Just wrote this little aside that I liked and wanted to share. It’s from book two in the series, in rewrites as I type, and occurs almost entirely in Portia’s head. Let me know what you think?
The next morning was a Saturday, and found me on the floor of my living room with several maps of London spread in front of me. I was circling and marking areas that I still needed to explore, some in the poorer areas of the city that my grandmother had grown up in.
A knock at the door caused me to pause in my work, but not taking my eyes from the papers, I called from the floor, “Who is it?”
“It’s me, Miss. Adams,” returned the voice of Brian Dawes.
I frowned. We had not really spoken since that awkward moment at Jenkin’s and he had since began a relationship with Annie Coleson. For almost two decades in Toronto, I had been a very solitary child and then teenager, used to being on the periphery of my schoolmates lives. I observed their relationships from the outside, in an almost clinical way, watching the young women of my class grow from bratty children who made fun of me to refined ladies who disdained me. Brian Dawes was one of the first true friends I had ever had, and now, now he was spending his time with a young woman who reminded me of those downtown ladies, who had looked at me aslant under long eyelashes with whispered condescension.
Maybe that wasn’t fair. Annie had never ignored me, she in fact had extended the hand of partnership if not friendship towards me. Brian knocked again. She had extended that hand to both of us, and one of us had taken her up on it.
PS: This is one of those scenes where initially I had written: “Portia feels left out” and decided that was another example of me ‘telling’ not ‘showing’ and fixed it.
I don’t know if this is your experience as well friends, but there are times when I write a scene in my handy-dandy Moleskin and it’s… well, for lack of a better word, kind of meh.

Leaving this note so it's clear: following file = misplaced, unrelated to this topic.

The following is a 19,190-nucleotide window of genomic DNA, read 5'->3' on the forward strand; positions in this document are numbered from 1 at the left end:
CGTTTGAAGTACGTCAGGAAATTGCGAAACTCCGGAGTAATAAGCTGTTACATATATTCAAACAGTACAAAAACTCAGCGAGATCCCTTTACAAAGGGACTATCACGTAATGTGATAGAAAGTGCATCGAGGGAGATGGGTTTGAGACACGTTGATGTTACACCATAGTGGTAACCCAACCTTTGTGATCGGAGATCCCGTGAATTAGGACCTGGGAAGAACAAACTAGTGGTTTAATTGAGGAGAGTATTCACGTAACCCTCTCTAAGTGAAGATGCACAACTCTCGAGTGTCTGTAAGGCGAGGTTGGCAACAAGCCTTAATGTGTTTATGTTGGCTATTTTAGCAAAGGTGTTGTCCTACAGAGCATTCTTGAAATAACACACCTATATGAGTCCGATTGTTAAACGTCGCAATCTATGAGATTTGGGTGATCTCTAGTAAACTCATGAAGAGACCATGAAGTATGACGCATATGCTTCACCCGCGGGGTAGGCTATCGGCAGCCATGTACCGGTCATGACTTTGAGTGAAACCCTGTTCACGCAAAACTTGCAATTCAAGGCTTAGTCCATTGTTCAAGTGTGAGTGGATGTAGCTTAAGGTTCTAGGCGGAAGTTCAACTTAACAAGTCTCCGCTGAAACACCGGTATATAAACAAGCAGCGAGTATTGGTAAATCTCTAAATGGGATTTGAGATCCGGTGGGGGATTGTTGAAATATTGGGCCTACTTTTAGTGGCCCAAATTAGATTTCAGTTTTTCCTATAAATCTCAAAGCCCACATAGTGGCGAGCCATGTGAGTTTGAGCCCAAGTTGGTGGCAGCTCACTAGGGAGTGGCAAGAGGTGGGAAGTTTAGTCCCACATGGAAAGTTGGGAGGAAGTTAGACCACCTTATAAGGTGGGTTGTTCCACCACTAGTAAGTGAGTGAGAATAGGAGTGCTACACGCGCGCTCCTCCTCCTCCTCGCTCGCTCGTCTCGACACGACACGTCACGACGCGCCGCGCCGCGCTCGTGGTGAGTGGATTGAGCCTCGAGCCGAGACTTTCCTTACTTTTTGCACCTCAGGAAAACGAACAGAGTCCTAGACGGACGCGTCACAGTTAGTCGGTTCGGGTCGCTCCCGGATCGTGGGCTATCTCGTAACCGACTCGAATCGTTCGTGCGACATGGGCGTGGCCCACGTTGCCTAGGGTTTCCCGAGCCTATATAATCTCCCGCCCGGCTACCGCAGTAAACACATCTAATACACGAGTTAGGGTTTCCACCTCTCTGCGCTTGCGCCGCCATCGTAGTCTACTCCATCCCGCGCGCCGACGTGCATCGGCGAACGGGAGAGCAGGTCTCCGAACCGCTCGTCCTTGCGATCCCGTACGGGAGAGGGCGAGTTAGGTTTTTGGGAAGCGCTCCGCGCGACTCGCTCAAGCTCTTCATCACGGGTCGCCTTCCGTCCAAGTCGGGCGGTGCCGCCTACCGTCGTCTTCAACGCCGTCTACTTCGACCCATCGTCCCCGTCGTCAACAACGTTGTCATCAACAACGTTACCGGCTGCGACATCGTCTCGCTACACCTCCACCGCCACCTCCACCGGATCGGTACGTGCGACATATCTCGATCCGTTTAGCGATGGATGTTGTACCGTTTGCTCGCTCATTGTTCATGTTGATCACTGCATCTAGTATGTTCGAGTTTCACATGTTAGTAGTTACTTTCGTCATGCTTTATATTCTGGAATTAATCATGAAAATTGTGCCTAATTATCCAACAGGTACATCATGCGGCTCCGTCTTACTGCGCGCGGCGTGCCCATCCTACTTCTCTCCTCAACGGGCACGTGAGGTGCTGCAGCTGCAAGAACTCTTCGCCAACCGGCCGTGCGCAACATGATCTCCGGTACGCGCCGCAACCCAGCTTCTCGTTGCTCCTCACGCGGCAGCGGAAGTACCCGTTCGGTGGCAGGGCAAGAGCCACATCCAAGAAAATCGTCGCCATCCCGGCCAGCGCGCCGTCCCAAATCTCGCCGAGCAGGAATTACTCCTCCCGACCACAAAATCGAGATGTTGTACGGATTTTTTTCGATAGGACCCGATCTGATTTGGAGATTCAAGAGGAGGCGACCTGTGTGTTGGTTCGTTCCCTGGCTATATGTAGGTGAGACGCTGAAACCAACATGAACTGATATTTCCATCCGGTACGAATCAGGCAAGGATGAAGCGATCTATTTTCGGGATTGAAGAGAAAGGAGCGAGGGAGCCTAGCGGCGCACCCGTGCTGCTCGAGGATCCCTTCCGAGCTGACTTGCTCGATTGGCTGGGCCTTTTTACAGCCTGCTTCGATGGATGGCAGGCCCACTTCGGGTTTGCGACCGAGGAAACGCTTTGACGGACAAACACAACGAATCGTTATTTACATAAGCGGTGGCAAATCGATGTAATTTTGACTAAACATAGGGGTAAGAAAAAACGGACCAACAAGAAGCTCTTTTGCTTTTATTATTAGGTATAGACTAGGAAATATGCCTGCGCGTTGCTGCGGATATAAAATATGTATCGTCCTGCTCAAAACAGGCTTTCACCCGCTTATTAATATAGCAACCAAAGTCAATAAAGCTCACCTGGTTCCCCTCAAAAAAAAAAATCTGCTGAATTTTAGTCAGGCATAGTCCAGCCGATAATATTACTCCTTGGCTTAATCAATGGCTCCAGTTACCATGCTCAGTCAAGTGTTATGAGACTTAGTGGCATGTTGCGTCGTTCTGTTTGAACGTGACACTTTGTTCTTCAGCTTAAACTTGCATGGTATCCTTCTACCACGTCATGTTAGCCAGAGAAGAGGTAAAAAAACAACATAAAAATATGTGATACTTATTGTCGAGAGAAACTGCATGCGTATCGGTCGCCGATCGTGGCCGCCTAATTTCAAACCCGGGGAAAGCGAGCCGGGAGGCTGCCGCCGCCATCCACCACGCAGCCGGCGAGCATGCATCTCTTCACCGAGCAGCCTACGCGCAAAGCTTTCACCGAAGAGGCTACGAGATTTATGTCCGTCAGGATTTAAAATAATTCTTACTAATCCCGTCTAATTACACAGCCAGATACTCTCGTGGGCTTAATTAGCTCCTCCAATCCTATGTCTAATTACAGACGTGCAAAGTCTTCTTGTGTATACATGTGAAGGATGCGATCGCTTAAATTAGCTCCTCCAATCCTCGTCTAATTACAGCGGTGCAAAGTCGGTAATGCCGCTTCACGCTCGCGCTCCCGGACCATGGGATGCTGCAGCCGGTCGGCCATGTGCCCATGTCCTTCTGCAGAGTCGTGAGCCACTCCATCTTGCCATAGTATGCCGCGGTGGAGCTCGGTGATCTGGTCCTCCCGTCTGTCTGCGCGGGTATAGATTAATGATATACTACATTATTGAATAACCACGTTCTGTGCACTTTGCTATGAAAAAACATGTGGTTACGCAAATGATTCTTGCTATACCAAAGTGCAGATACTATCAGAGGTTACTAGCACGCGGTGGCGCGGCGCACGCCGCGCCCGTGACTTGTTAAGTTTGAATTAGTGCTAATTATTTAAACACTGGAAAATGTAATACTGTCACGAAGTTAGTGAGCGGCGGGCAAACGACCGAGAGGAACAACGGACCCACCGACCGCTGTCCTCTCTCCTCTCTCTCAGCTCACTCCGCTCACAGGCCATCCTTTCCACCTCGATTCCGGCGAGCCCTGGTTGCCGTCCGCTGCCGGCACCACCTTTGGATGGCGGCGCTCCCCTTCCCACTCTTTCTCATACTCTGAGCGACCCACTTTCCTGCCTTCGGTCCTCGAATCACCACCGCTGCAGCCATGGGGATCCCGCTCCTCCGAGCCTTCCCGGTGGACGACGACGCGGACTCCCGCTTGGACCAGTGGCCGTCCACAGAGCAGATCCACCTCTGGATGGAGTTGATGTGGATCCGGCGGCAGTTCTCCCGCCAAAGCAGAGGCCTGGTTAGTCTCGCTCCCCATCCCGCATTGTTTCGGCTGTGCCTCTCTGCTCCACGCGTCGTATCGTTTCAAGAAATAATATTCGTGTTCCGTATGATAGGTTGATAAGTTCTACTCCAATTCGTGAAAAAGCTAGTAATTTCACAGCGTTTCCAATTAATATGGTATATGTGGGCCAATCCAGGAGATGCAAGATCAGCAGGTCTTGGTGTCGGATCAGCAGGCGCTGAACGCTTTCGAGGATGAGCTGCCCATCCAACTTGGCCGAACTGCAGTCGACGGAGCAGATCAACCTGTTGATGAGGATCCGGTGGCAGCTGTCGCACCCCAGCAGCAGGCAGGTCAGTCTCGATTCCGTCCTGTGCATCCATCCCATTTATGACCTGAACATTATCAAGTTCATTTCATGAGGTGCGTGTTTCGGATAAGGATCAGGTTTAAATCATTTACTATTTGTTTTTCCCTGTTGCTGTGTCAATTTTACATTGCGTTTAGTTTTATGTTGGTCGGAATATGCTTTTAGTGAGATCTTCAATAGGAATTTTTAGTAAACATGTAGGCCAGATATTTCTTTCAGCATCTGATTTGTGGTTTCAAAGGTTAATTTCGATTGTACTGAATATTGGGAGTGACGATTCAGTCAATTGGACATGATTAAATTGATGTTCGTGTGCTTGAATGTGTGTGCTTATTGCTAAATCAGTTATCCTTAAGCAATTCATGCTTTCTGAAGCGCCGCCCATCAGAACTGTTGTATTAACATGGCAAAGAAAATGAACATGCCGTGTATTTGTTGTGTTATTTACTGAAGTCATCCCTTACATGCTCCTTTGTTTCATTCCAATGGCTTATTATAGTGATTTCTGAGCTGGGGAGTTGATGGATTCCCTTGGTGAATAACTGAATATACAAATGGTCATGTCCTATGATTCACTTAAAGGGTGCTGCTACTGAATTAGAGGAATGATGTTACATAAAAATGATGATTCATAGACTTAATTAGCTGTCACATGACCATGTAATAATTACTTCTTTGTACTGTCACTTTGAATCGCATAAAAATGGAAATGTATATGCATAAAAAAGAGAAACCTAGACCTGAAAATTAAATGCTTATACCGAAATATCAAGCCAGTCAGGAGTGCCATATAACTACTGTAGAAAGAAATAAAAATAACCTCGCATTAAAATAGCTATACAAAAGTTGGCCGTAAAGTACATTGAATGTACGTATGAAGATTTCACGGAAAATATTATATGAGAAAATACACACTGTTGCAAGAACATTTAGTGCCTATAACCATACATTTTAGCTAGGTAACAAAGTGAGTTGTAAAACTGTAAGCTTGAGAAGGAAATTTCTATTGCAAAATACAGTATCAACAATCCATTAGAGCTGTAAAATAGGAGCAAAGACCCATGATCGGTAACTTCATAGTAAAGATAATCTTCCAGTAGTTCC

It hits all the points it was supposed to, sure, and might even have some nice dialogue in it, but there’s nothing memorable in it. Nothing that makes you want to turn the page if you know what I mean.
I find that when I am transcribing from notebook to laptop I create much more visual and packaged scenes. The kind of scenes that not only paint a picture but frame it, hang it on the wall and get bid on in an auction.
That was what happened this morning in my first all-important scene between Portia and Dr. Olsen – my magical laptop took it to the next level, and if my readers are not asking themselves ‘Holy crap, I wonder what Portia is going to do with THAT?’ at the end of it, I’ll eat my Moleskin. Or a new moleskin (not the one I’ve written in ’cause that’s just crazy-talk).
Your flashback should follow a strong scene. (so the flashback should not be your FIRST scene, though lots of TV shows start that way, with a scene from the future that makes no sense, and then a black screen that says ’72 hours earlier’ or something like that)
Orient us at the start of the flashback in time and space (in other words, don’t just give a time reference for the flash back, also set the scene in terms of characters and where they are).
Use verb tense conventions to guide your reader in and out of the flashback (tricky, but it depends on what tense your ‘current’ timeline is written in and from what voice)
In case ‘past perfect’ is only known to you because you studied French in school, Hallie Ephron has written a useful table to use for tenses and flashbacks:
TENSE TO USE FOR FLASHBACKS
If the main story is written in…
Write the flashback in…
Past Perfect Tense
He had run
On Quora, where there is a question open on this subject, Mark Hughes (Screenwriter, Forbes Blogger) had an interesting suggestion:
In novel or other literary form, I personally believe the best flashback method is to alternate chapters/sections of the writing, so that (just for example) Chapter One is set in the present, and ends by leading us into a scene that links to the past. Then Chapter Two is all flashback, related to the concept/theme/actual events of the final scene in the previous chapter. And so on.